It also appears that promoters Premier Boxing Champions are trying to set up a clash with another of their in-house heavyweights.
Dominic Breazeale, the opponent stopped in Anthony Joshua’s first defence of his world titles in London, secured a fifth round KO of his own on Wilder’s undercard. Those two were then involved in a late-night brawl at a nearby hotel in Alabama… conveniently in full public view in the lobby.
Shades of the Haye-Bellew hype.
Wilder also voiced his desire to box for the undisputed world title against the winner of Joshua’s IBF and WBA super-fight against Klitschko, which takes place at Wembley Stadium in front of a 90,000 crowd on April 29.
Although instructed to begin negotiations with Stiverne immediately, Wilder is expected to seek a dispensation from the WBC to be allowed a title unifier first.
Washington was unable to recover from there despite performing well in the bout
Wilder called out Parker, the WBO champion, straight after the fight on Saturday evening
Meanwhile, Wilder is expressing fears that he will soon kill an opponent in the ring.
After battering Washington, he said: ‘I’m getting more dangerous the more experience I get. I really feel that I’m going to seriously hurt someone to the point where they will end up putting a red tag on his toes. This is no joke.’
Not it is not. Boxing is a dangerous, sometime deadly game.
That makes it the sport which needs to take the firmest stance against performance-enhancing drug abuse.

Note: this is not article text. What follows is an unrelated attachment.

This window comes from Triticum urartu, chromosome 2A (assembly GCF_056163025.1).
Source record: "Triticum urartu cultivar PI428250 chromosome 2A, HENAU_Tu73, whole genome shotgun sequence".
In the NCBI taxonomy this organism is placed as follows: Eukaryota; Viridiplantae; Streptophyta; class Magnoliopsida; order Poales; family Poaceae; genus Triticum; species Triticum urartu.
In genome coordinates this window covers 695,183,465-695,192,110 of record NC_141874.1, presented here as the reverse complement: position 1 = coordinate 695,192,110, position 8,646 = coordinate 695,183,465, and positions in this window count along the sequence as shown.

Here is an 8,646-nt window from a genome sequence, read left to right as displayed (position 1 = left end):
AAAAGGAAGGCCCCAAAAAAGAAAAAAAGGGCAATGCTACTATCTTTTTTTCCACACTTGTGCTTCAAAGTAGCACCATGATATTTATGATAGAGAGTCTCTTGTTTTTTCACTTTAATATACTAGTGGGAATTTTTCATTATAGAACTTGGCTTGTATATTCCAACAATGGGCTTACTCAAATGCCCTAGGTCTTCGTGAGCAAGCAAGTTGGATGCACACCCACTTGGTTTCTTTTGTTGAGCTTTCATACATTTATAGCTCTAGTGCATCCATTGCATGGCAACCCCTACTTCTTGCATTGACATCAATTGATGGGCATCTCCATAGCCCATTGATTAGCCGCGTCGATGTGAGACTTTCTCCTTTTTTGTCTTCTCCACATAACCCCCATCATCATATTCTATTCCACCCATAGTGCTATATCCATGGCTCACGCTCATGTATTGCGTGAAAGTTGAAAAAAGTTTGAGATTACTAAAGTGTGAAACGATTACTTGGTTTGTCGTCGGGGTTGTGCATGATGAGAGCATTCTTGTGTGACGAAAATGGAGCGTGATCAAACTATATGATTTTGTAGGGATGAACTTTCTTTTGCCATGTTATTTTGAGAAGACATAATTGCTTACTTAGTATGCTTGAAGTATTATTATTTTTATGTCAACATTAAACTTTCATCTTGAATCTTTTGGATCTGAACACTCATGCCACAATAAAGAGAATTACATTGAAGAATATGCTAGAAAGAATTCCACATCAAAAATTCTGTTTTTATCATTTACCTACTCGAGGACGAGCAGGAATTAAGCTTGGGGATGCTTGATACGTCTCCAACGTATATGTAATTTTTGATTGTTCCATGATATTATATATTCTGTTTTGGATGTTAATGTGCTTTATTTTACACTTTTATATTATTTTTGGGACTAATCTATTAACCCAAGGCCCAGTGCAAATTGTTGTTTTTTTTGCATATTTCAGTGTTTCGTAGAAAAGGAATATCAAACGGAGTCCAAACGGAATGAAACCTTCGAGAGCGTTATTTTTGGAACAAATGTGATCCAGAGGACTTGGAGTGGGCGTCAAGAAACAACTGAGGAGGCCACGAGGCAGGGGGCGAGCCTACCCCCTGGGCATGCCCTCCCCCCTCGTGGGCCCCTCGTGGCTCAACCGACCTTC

That is one reason why British boxers should be grateful to have an official as dedicated to safe-guarding their health as the Board’s Robert Smith.
Ian John-Lewis did nobody any good by scoring Gavin McDonnell’s gallant but forlorn bid for the WBC world super-bantamweight title a draw.
Wilder entered ring before fight wearing a gold mask and went on to live up to golden boy tag
Not McDonnell, whose clear defeat by Mexican Rey Vargas was duly recorded by the other two judges at ringside.
Not himself, since his status as an ex-boxer capable of officiating at world title level must now be examined most scrupulously.
And certainly not British boxing.
By bringing down a verdict of equality at 114-114, John-Lewis deepened a suspicion of UK judging in other parts of the boxing world.
Home-town decisions have been a bane of the hardest game for decades but some recent decisions in this country have led to questioning of the British reputation for fair play.
The inexplicable John-Lewis card comes as Leo Santa Cruz is being advised by his trainer-father not to honour his promise to travel to Belfast for a potential third fight against Carl Frampton.
Gavin McDonnell’s bid for the WBC world super-bantamweight title ended in defeat
McDonnell was beaten by Rey Vargas via a majority decision at Hull Arena on Saturday
The Jackal, having beaten Santa Cruz in New York but then lost to him in Las Vegas last month, has been hoping he would be granted home advantage as they complete a potentially epic world super-bantamweight trilogy.
At first, Santa Cruz agreed that would be fair but he says now: ‘My father is telling me not to go Belfast. Because over there I might win the fight but not get the decision.’
John-Lewis has done no good to Frampton’s cause, either.
More foreign boxers are likely now to harbour misgivings about putting belts on the line in this country,
The two non-British judges in Hull quashed McDonnell’s ambition of joining his brother Jamie as the first British twins to hold world titles simultaneously.
Even the one who scored the fight 116-112 against him was less than generous to Vargas, a far-superior boxer and most worthy world champion.
The other, at 117-111, was more in tune with my scoring via television of a contest in which the three late rounds won by McDonnell were a tribute to his courage but far too little.
Doncaster-born McDonnell finished well after Vargas had begun strongly